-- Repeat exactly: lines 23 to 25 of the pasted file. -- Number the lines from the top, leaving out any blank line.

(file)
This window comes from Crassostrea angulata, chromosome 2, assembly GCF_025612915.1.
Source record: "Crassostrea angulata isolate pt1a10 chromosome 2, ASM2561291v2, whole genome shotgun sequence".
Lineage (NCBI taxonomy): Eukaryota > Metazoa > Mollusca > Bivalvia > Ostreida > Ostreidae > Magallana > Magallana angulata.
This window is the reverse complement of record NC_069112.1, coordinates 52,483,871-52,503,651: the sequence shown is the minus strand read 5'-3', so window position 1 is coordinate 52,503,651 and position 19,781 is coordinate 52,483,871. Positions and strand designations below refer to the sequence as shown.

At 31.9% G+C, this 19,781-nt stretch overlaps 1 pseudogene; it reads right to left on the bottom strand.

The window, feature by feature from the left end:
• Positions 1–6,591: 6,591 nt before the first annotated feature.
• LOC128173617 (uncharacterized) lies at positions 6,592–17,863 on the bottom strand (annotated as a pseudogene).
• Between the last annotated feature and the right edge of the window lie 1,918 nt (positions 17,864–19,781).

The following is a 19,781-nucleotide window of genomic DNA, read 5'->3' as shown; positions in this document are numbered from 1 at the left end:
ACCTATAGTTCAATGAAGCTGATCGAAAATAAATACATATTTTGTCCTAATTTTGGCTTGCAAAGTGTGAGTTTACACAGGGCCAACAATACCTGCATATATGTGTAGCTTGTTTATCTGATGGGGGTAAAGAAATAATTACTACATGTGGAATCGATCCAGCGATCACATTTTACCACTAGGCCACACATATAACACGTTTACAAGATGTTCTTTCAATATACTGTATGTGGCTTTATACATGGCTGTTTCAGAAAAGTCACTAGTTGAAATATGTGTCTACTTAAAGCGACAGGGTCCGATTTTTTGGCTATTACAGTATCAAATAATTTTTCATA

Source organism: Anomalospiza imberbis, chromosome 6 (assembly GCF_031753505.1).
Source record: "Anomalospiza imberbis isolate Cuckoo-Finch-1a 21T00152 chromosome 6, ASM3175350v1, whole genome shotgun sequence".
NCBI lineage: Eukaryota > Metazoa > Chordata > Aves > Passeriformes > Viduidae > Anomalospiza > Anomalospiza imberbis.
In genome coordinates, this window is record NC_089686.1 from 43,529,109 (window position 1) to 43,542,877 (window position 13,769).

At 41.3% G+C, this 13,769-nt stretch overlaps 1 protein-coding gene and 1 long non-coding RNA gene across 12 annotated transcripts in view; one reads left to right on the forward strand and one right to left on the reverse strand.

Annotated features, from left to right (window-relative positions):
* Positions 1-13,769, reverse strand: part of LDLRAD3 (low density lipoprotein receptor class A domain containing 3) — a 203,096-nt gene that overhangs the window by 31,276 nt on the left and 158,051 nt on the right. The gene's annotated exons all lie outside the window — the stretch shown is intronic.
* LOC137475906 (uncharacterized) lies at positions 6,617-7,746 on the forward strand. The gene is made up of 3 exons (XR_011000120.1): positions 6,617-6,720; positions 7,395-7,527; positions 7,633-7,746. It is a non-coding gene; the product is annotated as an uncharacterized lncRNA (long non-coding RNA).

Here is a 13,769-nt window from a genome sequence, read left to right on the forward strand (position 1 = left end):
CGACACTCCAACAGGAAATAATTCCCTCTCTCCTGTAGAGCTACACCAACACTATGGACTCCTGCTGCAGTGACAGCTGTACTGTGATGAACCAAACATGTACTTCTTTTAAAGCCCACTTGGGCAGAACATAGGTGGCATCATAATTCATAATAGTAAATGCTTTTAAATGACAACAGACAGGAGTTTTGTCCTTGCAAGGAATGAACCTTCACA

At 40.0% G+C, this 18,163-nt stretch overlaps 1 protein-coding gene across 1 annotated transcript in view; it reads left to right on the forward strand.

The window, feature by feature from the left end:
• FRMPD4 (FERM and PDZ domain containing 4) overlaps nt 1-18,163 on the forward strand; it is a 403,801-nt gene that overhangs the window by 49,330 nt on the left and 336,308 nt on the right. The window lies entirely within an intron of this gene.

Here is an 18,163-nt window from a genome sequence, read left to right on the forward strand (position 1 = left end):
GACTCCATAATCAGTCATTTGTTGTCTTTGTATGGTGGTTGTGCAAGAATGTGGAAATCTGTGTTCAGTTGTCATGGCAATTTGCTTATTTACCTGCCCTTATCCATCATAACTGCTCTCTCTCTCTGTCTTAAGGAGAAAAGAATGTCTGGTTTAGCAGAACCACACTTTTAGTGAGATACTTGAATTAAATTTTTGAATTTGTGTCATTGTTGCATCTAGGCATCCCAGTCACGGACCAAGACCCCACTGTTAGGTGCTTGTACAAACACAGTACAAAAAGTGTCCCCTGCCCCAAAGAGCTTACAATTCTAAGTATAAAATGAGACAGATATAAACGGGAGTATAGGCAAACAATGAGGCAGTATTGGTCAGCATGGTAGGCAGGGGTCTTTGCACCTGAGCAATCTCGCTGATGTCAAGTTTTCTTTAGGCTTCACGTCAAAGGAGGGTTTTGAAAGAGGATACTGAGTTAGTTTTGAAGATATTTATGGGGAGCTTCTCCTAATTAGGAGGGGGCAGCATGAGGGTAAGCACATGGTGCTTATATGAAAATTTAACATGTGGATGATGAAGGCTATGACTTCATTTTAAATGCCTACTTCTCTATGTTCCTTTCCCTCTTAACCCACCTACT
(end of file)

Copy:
The window, feature by feature from the left end:
• FRMPD4 (FERM and PDZ domain containing 4) overlaps nt 1-18,163 on the forward strand; it is a 403,801-nt gene that overhangs the window by 49,330 nt on the left and 336,308 nt on the right. The window lies entirely within an intron of this gene.

Here is an 18,163-nt window from a genome sequence, read left to right on the forward strand (position 1 = left end):